How to Dispute a Low Home Appraisal

Blog posted On September 06, 2018

You will need a home appraisal when you’re buying a new home, selling your current home, or refinancing your mortgage.  Home appraisals are conducted by an independent appraiser to determine the value of the home.  When you are selling your home and the appraisal comes in lower than expected, you could run into some difficulty including the buyer backing out of the sale or the lender denying the buyer the loan they need to purchase the home.  If you’re selling your home and you get a lower appraisal than expected, here are the steps you can take to dispute it.


Request a Copy of the Appraisal Report – Check the Details

By law, the buyer is entitled to a copy of the appraisal report, however the seller will have to ask for it.  If you get a low appraisal, you can request a copy of the report from the buyer through their agent.  Once you’ve acquired the appraisal report, comb through it meticulously and check for errors.  Did the appraiser correctly report the number of bedrooms and bathrooms?  Seemingly small oversights can lead to big problems down the road. 

Contact Your Lender and Request a Value Appeal

If you have the evidence to prove the appraisal is inaccurate, contact your lender and request a value appeal.  Although appraisers rarely change their valuation, providing the proper documentation to prove your case will help.

Provide Updated Comps

Appraisers use neighboring properties or “comparable properties” to compare your home with the value of other homes that are recently sold.  With home prices on the rise, many regions are experiencing rapid home price appreciation.  If you receive a low appraisal, especially if it’s lower than comparable properties, provide the data to your selling agent so they can let the appraiser know. 

Check on Permits, Upgrades, Improvements

If you’ve completed any upgrades or renovations on your home that could improve the resale value, but did not get a permit for the work, the appraiser cannot consider these improvements in their appraisal.  However, if you did get permits and the appraiser missed the improvements, they may not be able to locate them.  You can access your permits through your county or city government office to submit to the appraiser, so they can correct the discrepancy.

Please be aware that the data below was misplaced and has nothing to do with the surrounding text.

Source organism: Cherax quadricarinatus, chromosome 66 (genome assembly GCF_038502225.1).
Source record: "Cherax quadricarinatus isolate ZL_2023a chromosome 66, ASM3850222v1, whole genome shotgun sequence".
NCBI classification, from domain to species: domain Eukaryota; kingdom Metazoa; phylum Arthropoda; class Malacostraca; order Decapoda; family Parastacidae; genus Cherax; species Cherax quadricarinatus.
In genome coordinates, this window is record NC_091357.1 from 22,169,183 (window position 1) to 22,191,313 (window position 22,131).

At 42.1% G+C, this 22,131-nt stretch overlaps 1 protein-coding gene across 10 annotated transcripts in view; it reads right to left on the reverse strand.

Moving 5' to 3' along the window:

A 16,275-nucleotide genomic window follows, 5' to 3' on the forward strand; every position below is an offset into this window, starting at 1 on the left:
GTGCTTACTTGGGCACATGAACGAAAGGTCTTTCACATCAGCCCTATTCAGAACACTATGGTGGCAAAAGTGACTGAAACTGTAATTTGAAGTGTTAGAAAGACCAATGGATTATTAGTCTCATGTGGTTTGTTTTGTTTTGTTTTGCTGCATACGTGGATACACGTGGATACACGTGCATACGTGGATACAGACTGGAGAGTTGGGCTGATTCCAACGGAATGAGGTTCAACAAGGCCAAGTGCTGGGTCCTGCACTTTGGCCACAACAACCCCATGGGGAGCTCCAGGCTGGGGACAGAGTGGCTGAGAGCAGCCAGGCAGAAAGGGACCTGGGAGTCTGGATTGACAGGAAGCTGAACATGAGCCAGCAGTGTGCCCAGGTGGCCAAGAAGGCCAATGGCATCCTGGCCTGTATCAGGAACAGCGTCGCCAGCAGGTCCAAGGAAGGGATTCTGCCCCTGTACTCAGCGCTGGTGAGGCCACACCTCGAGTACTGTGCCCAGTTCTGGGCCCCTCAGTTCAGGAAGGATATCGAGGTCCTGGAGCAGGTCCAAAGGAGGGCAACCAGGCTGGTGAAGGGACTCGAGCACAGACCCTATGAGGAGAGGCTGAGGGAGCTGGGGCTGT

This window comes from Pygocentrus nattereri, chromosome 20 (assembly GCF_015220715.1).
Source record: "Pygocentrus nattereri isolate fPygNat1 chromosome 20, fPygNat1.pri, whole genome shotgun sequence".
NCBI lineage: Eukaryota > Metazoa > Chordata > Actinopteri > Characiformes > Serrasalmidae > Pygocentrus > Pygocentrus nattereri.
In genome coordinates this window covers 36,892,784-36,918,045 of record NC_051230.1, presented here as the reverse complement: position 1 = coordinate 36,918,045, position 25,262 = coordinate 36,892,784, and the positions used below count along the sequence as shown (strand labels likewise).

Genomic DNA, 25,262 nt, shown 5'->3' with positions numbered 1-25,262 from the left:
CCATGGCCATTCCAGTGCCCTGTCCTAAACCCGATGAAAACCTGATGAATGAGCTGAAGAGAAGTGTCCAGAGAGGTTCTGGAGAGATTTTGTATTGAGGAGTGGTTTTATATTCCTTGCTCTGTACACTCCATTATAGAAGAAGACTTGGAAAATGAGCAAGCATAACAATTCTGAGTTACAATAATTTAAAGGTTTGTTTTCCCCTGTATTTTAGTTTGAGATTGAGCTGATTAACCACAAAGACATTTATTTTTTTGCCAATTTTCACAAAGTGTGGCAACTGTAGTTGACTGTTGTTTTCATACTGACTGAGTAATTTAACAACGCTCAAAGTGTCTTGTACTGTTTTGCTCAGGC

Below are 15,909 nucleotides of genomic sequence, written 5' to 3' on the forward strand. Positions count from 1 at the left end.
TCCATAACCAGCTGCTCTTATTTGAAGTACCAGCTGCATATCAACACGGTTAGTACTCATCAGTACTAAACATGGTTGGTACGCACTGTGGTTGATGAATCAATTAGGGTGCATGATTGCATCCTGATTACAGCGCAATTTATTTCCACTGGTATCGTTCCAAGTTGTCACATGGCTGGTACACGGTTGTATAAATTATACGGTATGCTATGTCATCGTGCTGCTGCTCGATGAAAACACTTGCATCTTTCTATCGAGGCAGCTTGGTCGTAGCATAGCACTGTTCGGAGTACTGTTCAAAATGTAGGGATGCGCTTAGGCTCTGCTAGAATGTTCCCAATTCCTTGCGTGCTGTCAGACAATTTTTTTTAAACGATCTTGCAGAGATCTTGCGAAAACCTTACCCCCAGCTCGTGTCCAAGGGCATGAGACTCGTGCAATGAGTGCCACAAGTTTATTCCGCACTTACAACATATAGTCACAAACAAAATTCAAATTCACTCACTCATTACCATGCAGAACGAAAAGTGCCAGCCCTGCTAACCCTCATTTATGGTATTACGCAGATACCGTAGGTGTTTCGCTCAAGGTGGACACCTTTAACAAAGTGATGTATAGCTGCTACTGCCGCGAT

Appraiser Who Doesn’t Know the Area

Typically, lenders work with appraisers who know the local area.  Each neighborhood and community has different factors that influence the value of homes in the area.  Working with an appraiser who usually works 50 or even 100 miles away can lead to an inaccurate appraisal. 

Get a Second Opinion

When you’re selling a home, a low appraisal can cause numerous challenges including a price renegotiation or worse the sale falling through entirely.  Lenders usually work with an appraiser they know may not be willing to work with another appraiser after a low appraisal.  You can still hire and pay for another appraiser and submit their appraisal report.  In some cases, if there is a significant discrepancy, the lender may reconsider.


A low appraisal is a setback, but it doesn’t mean you need to lower your asking price just yet.  Working with a trusted appraiser that knows your local market can ensure you get a fair appraisal for your property and avoid any surprises. 


Sources: Appraisal Buzz, Go Banking Rates